Hayden Eastwood’s memoir of growing up in post-independence Zimbabwe is laced with humour, anger and sadness
“Dad thinks lots of things are right-wing. He even thinks He-Man is right-wing. I ask Dad who we are and he says left-wing. Left is opposite to right. If right is bad, then we’re the opposite of that, which means we’re good.”
It’s post-independence Zimbabwe and an atmosphere of nostalgia hangs over much of Harare’s remaining white community. Hayden Eastwood grows up in a family that sets itself apart, distinguishing themselves from Rhodie-Rhodies through their politics: left is good; right is bad.
Within the family’s free and easy approach to life, Hayden and his younger brother, Dan, make a pact to never grow up, to play hide and seek and build forts forever, and to never, ever be interested in girls. But as Hayden and Dan develop as teenagers, and the chemicals of adolescence begin to stir, their childhood pact starts to unravel.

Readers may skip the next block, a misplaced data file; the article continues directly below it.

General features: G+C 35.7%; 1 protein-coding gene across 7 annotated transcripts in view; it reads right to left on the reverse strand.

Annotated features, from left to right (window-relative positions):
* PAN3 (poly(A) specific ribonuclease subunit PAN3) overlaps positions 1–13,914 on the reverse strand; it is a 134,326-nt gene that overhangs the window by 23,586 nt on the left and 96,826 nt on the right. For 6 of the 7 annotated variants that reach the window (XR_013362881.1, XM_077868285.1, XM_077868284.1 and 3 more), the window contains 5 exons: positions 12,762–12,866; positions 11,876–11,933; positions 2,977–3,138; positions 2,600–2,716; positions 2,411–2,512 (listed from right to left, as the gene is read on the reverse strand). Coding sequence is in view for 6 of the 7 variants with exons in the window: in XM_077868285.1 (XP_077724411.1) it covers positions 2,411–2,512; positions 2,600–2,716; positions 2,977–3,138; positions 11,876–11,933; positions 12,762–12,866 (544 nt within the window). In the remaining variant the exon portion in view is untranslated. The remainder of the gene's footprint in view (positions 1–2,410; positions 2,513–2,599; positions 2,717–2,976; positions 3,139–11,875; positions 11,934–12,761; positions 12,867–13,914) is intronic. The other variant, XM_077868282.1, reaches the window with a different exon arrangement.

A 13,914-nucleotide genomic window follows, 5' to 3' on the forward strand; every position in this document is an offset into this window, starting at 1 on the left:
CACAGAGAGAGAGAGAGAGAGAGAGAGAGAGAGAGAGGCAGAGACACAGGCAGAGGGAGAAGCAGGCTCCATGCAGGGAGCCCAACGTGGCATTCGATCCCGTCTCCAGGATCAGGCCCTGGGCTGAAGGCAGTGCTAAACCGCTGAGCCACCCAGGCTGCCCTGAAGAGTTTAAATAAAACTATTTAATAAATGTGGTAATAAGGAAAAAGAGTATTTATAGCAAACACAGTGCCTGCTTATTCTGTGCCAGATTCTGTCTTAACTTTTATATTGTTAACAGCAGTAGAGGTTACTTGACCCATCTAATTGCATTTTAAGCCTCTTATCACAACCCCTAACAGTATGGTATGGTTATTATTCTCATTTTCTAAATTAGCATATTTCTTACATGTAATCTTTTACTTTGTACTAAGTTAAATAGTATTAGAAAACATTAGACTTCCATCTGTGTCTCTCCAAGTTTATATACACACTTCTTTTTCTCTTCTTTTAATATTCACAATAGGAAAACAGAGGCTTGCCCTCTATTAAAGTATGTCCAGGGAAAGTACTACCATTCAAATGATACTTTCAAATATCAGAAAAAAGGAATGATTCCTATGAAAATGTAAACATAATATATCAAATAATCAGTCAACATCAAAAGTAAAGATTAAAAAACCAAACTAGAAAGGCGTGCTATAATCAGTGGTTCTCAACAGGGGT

And with the arrival of Sarah into their lives, the two brothers find themselves embroiled in an unspoken love triangle. While Sarah and Hayden spend increasing amounts of time together, Dan is left to deal with feelings of rejection and the burden of hidden passion alone, and the demise of a silly promise brings with it a wave of destruction.
Laced with humour, anger and sadness, Like Sodium in Water is an account of a family in crisis and an exploration of how we only abandon the lies we tell ourselves when we have no other option.
When not informing people about the inadvisability of push-starting motorbikes in close proximity to rivers, Hayden Eastwood develops cryptocurrency trading bots as part of a high-risk low-return business venture portfolio. Non-transferable skills from a doctorate in computational physics have likewise ill-equipped him for gooseberry farming, vehicle maintenance and relationships with women. He lives in Harare.
Like Sodium in Water by Hayden Eastwood
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Article supplied by Jonathan Ball Publishers